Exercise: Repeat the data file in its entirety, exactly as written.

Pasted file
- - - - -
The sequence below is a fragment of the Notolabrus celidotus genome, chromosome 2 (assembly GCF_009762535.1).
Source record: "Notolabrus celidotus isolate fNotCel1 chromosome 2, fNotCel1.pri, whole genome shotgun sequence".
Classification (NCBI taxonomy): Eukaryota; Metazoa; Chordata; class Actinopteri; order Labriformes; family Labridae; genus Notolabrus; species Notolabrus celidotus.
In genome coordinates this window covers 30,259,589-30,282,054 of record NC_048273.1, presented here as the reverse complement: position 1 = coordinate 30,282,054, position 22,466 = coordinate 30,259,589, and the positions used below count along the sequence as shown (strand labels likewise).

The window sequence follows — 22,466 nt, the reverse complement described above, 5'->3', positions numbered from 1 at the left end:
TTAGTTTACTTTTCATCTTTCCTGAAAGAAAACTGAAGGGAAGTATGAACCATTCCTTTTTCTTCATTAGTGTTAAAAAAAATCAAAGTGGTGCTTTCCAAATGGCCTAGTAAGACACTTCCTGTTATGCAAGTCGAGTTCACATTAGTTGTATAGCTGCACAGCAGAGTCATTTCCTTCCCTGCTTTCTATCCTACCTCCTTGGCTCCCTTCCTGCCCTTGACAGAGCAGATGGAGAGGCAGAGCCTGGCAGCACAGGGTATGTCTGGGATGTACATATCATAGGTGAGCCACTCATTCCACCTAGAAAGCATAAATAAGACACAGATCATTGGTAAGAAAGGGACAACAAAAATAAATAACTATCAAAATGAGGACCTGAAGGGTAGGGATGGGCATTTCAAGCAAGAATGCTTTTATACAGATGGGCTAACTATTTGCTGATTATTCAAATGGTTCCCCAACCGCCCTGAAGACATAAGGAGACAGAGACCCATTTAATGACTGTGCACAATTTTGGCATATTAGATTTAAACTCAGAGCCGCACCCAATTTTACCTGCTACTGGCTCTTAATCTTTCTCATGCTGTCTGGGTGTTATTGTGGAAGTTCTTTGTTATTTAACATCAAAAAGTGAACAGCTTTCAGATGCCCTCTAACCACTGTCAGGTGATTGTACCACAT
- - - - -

The sequence below is a fragment of the Notolabrus celidotus genome, chromosome 2 (assembly GCF_009762535.1).
Source record: "Notolabrus celidotus isolate fNotCel1 chromosome 2, fNotCel1.pri, whole genome shotgun sequence".
Classification (NCBI taxonomy): Eukaryota; Metazoa; Chordata; class Actinopteri; order Labriformes; family Labridae; genus Notolabrus; species Notolabrus celidotus.
In genome coordinates this window covers 30,259,589-30,282,054 of record NC_048273.1, presented here as the reverse complement: position 1 = coordinate 30,282,054, position 22,466 = coordinate 30,259,589, and the positions used below count along the sequence as shown (strand labels likewise).

The window sequence follows — 22,466 nt, the reverse complement described above, 5'->3', positions numbered from 1 at the left end:
TTAGTTTACTTTTCATCTTTCCTGAAAGAAAACTGAAGGGAAGTATGAACCATTCCTTTTTCTTCATTAGTGTTAAAAAAAATCAAAGTGGTGCTTTCCAAATGGCCTAGTAAGACACTTCCTGTTATGCAAGTCGAGTTCACATTAGTTGTATAGCTGCACAGCAGAGTCATTTCCTTCCCTGCTTTCTATCCTACCTCCTTGGCTCCCTTCCTGCCCTTGACAGAGCAGATGGAGAGGCAGAGCCTGGCAGCACAGGGTATGTCTGGGATGTACATATCATAGGTGAGCCACTCATTCCACCTAGAAAGCATAAATAAGACACAGATCATTGGTAAGAAAGGGACAACAAAAATAAATAACTATCAAAATGAGGACCTGAAGGGTAGGGATGGGCATTTCAAGCAAGAATGCTTTTATACAGATGGGCTAACTATTTGCTGATTATTCAAATGGTTCCCCAACCGCCCTGAAGACATAAGGAGACAGAGACCCATTTAATGACTGTGCACAATTTTGGCATATTAGATTTAAACTCAGAGCCGCACCCAATTTTACCTGCTACTGGCTCTTAATCTTTCTCATGCTGTCTGGGTGTTATTGTGGAAGTTCTTTGTTATTTAACATCAAAAAGTGAACAGCTTTCAGATGCCCTCTAACCACTGTCAGGTGATTGTACCACAT